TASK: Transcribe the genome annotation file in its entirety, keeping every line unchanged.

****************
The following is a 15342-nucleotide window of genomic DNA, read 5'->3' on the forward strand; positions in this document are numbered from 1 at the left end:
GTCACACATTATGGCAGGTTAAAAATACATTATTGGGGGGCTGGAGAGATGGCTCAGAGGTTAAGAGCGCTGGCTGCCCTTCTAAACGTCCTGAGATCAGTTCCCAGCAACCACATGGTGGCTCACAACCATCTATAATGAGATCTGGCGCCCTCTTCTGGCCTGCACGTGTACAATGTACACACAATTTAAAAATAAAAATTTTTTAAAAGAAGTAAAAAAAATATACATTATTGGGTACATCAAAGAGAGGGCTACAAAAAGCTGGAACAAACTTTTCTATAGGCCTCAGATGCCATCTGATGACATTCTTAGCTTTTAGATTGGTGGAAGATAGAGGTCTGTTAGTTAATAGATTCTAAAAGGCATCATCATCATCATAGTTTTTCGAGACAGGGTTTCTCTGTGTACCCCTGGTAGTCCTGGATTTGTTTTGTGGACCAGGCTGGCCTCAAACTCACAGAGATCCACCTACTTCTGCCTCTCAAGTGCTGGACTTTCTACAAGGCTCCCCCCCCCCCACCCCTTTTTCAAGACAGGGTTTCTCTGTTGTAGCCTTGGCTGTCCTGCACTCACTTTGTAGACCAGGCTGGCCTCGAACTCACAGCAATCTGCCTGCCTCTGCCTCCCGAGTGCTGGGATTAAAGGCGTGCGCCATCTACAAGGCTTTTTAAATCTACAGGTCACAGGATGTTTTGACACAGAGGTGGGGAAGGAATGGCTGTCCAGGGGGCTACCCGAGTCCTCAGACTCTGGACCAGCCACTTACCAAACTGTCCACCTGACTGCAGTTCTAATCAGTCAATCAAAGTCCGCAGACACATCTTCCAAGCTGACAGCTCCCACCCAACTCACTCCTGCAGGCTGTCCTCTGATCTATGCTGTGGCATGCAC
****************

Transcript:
The following is a 15342-nucleotide window of genomic DNA, read 5'->3' on the forward strand; positions in this document are numbered from 1 at the left end:
GTCACACATTATGGCAGGTTAAAAATACATTATTGGGGGGCTGGAGAGATGGCTCAGAGGTTAAGAGCGCTGGCTGCCCTTCTAAACGTCCTGAGATCAGTTCCCAGCAACCACATGGTGGCTCACAACCATCTATAATGAGATCTGGCGCCCTCTTCTGGCCTGCACGTGTACAATGTACACACAATTTAAAAATAAAAATTTTTTAAAAGAAGTAAAAAAAATATACATTATTGGGTACATCAAAGAGAGGGCTACAAAAAGCTGGAACAAACTTTTCTATAGGCCTCAGATGCCATCTGATGACATTCTTAGCTTTTAGATTGGTGGAAGATAGAGGTCTGTTAGTTAATAGATTCTAAAAGGCATCATCATCATCATAGTTTTTCGAGACAGGGTTTCTCTGTGTACCCCTGGTAGTCCTGGATTTGTTTTGTGGACCAGGCTGGCCTCAAACTCACAGAGATCCACCTACTTCTGCCTCTCAAGTGCTGGACTTTCTACAAGGCTCCCCCCCCCCCACCCCTTTTTCAAGACAGGGTTTCTCTGTTGTAGCCTTGGCTGTCCTGCACTCACTTTGTAGACCAGGCTGGCCTCGAACTCACAGCAATCTGCCTGCCTCTGCCTCCCGAGTGCTGGGATTAAAGGCGTGCGCCATCTACAAGGCTTTTTAAATCTACAGGTCACAGGATGTTTTGACACAGAGGTGGGGAAGGAATGGCTGTCCAGGGGGCTACCCGAGTCCTCAGACTCTGGACCAGCCACTTACCAAACTGTCCACCTGACTGCAGTTCTAATCAGTCAATCAAAGTCCGCAGACACATCTTCCAAGCTGACAGCTCCCACCCAACTCACTCCTGCAGGCTGTCCTCTGATCTATGCTGTGGCATGCAC